As I noted on Ellen's post, I think solving this problem will take a multi-pronged approach: diversity in publishing itself, diversity in the books, and recruitment of authors of color. I'm open for submissions--you don't have to have an agent--so I want to make sure that I'm always looking for new places to reach out to writers whose books would fit the bill for my imprint. And this is what other editors need to do, as well, I think--new writers of color might have a history of being frustrated with publishers or the writing world due to these issues we're talking about, and those of us looking for diversity might not know where to reach out to them. (I'm always open to suggestions for places I should be reaching out to, by the way. Please let me know if you think I should be sending a call for submissions somewhere.)

Giveaways like this are important--thanks for doing this! But I also think that we in publishing, on the business side, need to be reaching out and letting people know we're looking for diversity, and we also need to be letting high school and college age kids know that publishing is a viable career option, even if you grew up poor and/or without connections. A lot of people see publishing as an old boys' club (old girls' club?) of people who all went to the same college or who had family friends who got them in. While that's true for some of the people I know in publishing, I'm not one of them, nor are many of the editors who are on the CBC Diversity Committee, and we want to work to let kids know that if they're interested in books, they could very well be the generation that helps us innovate as the industry changes.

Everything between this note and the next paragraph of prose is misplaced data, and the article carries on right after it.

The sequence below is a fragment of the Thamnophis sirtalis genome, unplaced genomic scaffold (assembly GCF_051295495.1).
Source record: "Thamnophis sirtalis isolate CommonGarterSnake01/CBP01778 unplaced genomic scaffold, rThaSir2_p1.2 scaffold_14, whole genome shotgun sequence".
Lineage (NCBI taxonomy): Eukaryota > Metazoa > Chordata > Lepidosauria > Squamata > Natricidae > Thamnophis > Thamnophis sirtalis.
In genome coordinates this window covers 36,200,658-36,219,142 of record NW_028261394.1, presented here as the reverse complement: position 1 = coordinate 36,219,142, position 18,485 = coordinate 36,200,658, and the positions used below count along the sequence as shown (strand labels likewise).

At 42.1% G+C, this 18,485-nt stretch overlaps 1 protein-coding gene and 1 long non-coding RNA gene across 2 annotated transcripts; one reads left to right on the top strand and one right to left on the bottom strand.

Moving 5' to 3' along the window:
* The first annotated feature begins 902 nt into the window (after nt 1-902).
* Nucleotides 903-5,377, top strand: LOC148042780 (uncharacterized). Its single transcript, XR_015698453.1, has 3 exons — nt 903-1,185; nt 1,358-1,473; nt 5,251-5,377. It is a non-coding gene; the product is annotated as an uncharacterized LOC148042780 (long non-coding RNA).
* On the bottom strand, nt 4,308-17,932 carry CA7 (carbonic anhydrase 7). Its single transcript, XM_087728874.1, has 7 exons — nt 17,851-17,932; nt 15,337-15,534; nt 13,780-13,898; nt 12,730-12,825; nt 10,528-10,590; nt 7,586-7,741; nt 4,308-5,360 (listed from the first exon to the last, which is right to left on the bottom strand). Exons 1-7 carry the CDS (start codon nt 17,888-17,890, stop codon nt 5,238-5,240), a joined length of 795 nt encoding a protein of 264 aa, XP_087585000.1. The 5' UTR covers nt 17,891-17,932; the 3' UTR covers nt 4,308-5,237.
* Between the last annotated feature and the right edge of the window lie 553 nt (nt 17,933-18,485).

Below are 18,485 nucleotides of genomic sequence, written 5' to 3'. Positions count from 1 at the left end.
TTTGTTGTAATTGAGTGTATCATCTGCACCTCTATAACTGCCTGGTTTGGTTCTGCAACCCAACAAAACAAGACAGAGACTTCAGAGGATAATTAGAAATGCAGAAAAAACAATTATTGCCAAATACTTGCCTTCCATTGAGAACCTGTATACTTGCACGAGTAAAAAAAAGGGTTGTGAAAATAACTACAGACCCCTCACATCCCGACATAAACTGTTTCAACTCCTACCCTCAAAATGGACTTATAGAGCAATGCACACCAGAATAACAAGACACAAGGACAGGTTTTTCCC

And I think that stuff like what you're doing also helps your fellow writers--both of color and white--know that diversity is welcome, and that we as readers are looking for it. Sometimes it's an epiphany for the readers I talk to: "OF COURSE I'm interested in stories about people who aren't just like me. Why don't I diversify my bookshelves a little?" Talking about it like this means so much for all those prongs, if that makes sense.

Adam Heine said...

I don't read a lot of MG, Teri, so I don't have a lot of recs. I do know of NOWHERE GIRL by AJ Paquette, which is about a half-Thai, half-American girl born in a Thai prison.

Adam Heine said...

Thank you so much for this insightful comment, Stacy! What you're doing at Tu Books sounds amazing.

Rachel Grinti said...

Hi Teri,

In case you check back, here are a few MG!

Inside Out and Back Again by Thanhha Lai
Millicent Min, Girl Genius by Lisa Yee
Stanford Wong Flunks Big-time by Lisa Yee
Where the Mountain Meets the Moon by Grace Lin
The Avatar: The Last Airbender graphic novels
Escaping the Tiger by Laura Manivong
Galaxy Games by Greg Fishbone
Naming Maya by Uma Krishnaswami

Here's a blog post that might help:

It feels forward to mention my own book, but my debut middle grade fantasy Claws will be out in the US this September and fits this list.

And I'll end with another forthcoming title -- this fall be on the lookout for Geeks, Girls, and Secret Identities by Mike Jung!